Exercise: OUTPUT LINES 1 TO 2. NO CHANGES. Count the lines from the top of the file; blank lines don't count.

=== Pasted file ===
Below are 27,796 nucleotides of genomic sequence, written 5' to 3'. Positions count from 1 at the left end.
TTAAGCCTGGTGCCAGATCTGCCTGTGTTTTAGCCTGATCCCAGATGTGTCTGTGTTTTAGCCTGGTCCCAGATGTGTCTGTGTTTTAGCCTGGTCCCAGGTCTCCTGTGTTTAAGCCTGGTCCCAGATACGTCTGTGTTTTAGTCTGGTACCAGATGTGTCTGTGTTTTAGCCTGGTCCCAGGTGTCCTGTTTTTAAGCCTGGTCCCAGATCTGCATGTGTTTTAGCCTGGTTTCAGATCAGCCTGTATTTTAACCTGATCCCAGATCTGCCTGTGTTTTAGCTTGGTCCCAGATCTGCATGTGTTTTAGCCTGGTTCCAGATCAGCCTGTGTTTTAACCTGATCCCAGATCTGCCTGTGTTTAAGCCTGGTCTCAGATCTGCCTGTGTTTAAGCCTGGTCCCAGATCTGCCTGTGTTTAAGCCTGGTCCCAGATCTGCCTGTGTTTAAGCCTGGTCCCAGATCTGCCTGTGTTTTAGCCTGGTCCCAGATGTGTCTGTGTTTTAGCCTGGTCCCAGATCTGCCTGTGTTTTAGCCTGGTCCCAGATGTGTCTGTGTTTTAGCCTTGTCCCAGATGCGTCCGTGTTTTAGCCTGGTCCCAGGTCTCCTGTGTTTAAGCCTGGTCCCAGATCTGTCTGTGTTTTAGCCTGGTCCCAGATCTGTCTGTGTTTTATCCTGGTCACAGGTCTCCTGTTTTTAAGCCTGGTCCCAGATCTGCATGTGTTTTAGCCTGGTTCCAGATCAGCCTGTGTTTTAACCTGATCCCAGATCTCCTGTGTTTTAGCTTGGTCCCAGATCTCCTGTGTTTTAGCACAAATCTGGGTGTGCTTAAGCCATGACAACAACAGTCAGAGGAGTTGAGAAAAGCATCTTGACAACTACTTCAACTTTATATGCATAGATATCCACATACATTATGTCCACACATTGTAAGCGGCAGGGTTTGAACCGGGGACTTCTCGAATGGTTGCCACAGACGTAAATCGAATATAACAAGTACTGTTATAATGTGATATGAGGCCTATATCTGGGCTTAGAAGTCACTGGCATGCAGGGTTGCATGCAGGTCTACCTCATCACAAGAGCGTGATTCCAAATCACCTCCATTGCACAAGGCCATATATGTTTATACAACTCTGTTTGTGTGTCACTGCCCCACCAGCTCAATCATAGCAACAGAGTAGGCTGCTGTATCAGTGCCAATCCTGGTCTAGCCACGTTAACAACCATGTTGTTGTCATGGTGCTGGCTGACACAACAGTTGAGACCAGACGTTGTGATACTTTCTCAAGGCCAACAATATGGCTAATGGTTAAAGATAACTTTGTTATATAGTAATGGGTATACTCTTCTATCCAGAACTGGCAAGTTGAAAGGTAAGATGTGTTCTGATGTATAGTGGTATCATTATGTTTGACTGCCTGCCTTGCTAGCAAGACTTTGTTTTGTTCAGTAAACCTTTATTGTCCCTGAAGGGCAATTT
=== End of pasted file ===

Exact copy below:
Below are 27,796 nucleotides of genomic sequence, written 5' to 3'. Positions count from 1 at the left end.
TTAAGCCTGGTGCCAGATCTGCCTGTGTTTTAGCCTGATCCCAGATGTGTCTGTGTTTTAGCCTGGTCCCAGATGTGTCTGTGTTTTAGCCTGGTCCCAGGTCTCCTGTGTTTAAGCCTGGTCCCAGATACGTCTGTGTTTTAGTCTGGTACCAGATGTGTCTGTGTTTTAGCCTGGTCCCAGGTGTCCTGTTTTTAAGCCTGGTCCCAGATCTGCATGTGTTTTAGCCTGGTTTCAGATCAGCCTGTATTTTAACCTGATCCCAGATCTGCCTGTGTTTTAGCTTGGTCCCAGATCTGCATGTGTTTTAGCCTGGTTCCAGATCAGCCTGTGTTTTAACCTGATCCCAGATCTGCCTGTGTTTAAGCCTGGTCTCAGATCTGCCTGTGTTTAAGCCTGGTCCCAGATCTGCCTGTGTTTAAGCCTGGTCCCAGATCTGCCTGTGTTTAAGCCTGGTCCCAGATCTGCCTGTGTTTTAGCCTGGTCCCAGATGTGTCTGTGTTTTAGCCTGGTCCCAGATCTGCCTGTGTTTTAGCCTGGTCCCAGATGTGTCTGTGTTTTAGCCTTGTCCCAGATGCGTCCGTGTTTTAGCCTGGTCCCAGGTCTCCTGTGTTTAAGCCTGGTCCCAGATCTGTCTGTGTTTTAGCCTGGTCCCAGATCTGTCTGTGTTTTATCCTGGTCACAGGTCTCCTGTTTTTAAGCCTGGTCCCAGATCTGCATGTGTTTTAGCCTGGTTCCAGATCAGCCTGTGTTTTAACCTGATCCCAGATCTCCTGTGTTTTAGCTTGGTCCCAGATCTCCTGTGTTTTAGCACAAATCTGGGTGTGCTTAAGCCATGACAACAACAGTCAGAGGAGTTGAGAAAAGCATCTTGACAACTACTTCAACTTTATATGCATAGATATCCACATACATTATGTCCACACATTGTAAGCGGCAGGGTTTGAACCGGGGACTTCTCGAATGGTTGCCACAGACGTAAATCGAATATAACAAGTACTGTTATAATGTGATATGAGGCCTATATCTGGGCTTAGAAGTCACTGGCATGCAGGGTTGCATGCAGGTCTACCTCATCACAAGAGCGTGATTCCAAATCACCTCCATTGCACAAGGCCATATATGTTTATACAACTCTGTTTGTGTGTCACTGCCCCACCAGCTCAATCATAGCAACAGAGTAGGCTGCTGTATCAGTGCCAATCCTGGTCTAGCCACGTTAACAACCATGTTGTTGTCATGGTGCTGGCTGACACAACAGTTGAGACCAGACGTTGTGATACTTTCTCAAGGCCAACAATATGGCTAATGGTTAAAGATAACTTTGTTATATAGTAATGGGTATACTCTTCTATCCAGAACTGGCAAGTTGAAAGGTAAGATGTGTTCTGATGTATAGTGGTATCATTATGTTTGACTGCCTGCCTTGCTAGCAAGACTTTGTTTTGTTCAGTAAACCTTTATTGTCCCTGAAGGGCAATTT